by Ben Bova
Cover Artist: John Harris
Review by Jon Guenther
Tor Books Hardcover ISBN/ITEM#: 9780765323873
Date: 12 February 2013 List Price $24.99 Amazon US / Amazon UK
I've been a fan of Dr. Bova's work ever since I read the Asteroid Wars novels many years ago. Ben's also a personal acquaintance (I've chatted with him on several occasions at the annual Bubonicon Conference in Albuquerque) so it's a special treat getting to review Farside ahead of its release.
Dr. Bova's in top form here with the story of the Farside Observatory on the non-Earth facing side of the Moon. The basic story revolves around a number of key personnel at Farside who are in a race to prove that a new planet detected by Earth telescopes may contain an atmosphere practically mirroring that of Earth. The discovery of this new planet, however, does not preoccupy the story.
This is part thriller and part mystery. Somebody is out to sabotage the efforts of the Farside scientists for reasons unknown, and they appear willing to go to any lengths to tie up those ends--including assassination. Aside from many of the cool scientific premises that run through the novel (classic Bova), there is also a bit of political intrigue and a body of rich characterization.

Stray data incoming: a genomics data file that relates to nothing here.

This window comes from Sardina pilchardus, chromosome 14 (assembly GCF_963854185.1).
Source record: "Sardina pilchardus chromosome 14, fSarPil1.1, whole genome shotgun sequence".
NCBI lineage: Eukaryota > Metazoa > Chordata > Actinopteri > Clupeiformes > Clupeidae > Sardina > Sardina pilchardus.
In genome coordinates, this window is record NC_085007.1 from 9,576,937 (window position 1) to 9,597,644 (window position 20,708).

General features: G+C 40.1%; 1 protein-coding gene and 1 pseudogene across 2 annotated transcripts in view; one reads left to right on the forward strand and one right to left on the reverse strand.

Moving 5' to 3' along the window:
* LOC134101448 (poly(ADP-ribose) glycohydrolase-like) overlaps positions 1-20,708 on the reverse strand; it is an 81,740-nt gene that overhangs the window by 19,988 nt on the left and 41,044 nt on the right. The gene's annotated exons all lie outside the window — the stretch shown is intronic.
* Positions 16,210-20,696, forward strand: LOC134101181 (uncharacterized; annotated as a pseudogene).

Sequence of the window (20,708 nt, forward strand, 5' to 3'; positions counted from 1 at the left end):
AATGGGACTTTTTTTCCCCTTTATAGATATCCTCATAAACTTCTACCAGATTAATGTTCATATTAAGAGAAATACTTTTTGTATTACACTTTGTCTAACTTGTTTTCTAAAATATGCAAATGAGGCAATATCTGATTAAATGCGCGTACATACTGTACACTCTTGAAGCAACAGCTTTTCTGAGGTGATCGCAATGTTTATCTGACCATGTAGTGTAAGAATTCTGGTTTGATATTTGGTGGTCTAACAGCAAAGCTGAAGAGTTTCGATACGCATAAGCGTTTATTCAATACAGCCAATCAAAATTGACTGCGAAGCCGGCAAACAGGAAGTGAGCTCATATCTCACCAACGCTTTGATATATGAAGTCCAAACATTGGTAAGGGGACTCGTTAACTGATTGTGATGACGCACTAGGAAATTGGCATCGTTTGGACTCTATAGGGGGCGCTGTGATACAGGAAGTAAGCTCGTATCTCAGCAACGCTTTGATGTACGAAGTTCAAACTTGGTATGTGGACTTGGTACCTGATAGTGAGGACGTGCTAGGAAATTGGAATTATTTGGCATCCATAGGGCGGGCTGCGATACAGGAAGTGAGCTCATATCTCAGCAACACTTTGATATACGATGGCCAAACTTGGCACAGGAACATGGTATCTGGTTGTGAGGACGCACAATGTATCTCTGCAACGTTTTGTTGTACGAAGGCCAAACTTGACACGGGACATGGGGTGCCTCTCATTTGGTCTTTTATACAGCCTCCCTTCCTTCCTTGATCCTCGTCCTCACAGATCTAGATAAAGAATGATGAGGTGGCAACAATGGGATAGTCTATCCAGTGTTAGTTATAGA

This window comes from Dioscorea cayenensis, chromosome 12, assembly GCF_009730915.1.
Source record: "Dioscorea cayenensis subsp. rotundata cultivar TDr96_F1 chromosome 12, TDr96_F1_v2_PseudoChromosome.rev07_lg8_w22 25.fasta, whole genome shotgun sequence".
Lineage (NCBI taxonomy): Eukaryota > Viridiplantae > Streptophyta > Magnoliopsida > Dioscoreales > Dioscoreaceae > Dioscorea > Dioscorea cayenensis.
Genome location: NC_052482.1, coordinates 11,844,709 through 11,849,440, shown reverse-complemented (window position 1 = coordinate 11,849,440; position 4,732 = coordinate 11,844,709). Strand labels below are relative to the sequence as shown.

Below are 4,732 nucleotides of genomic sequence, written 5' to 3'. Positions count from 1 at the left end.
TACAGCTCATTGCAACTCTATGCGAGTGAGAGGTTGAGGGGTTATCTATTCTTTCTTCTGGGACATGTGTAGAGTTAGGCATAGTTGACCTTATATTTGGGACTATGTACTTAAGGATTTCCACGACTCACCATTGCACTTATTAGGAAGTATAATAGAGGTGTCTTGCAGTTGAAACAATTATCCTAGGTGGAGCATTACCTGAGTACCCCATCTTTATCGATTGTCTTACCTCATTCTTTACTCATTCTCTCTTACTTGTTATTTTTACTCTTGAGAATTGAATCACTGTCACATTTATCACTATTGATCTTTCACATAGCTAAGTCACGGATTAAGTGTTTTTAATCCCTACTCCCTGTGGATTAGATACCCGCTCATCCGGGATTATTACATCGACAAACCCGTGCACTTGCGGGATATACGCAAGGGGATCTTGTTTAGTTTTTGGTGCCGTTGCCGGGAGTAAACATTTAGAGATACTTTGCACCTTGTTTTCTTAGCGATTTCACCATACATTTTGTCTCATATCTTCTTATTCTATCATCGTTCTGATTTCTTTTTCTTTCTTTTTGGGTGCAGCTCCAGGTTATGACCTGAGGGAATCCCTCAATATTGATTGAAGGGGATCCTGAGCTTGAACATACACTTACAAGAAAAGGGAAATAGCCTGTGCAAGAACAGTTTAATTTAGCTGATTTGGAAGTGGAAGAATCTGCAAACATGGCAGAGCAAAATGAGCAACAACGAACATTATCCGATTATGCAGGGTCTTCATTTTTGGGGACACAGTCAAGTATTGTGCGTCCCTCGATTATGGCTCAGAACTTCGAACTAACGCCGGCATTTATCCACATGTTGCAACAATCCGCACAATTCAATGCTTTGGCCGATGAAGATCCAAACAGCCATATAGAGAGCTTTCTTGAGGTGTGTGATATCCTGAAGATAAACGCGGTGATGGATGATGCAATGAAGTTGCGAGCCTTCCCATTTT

Those familiar with Dr. Bova's other works will find some recurring characters and locales here, such as the Selene Moon colony, Halleck and Stavenger (to name a few), but what carried me away in this novel was the pace. I found the story both engrossing and entertaining, even with chapters that provided mini-bios on the main characters. This book really had a lot going for it in the science end of the spectrum: nanomachines, massive polished mirrors, hoppers and magnetic catapults, and a wide variance in bio-medical applications.
I do have a couple of small gripes with the novel. First, the denouement turned out to be somewhat predictable and that was frustrating in the payoff. The second problem I have is the reveal came a bit too soon. That made about the latter fifth of the story about the pursuit of the antagonists and so the mystery portion kind of fell apart a bit prematurely. This really transformed the book into more of an action-thriller. On that note, I really do wish Dr. Bova would've chosen his sub-genre a little more carefully and stuck with it until the end.
Still, Farside was a highly enjoyable and well-written novel on the merits of mechanics, pace, storytelling and characterization. A strong showing for Ben Bova in this book and I wouldn't be a bit surprised if we don't learn more about these characters and the Farside Observatory in later books. If you enjoy Bova or Allen Steele, you will definitely enjoy Farside.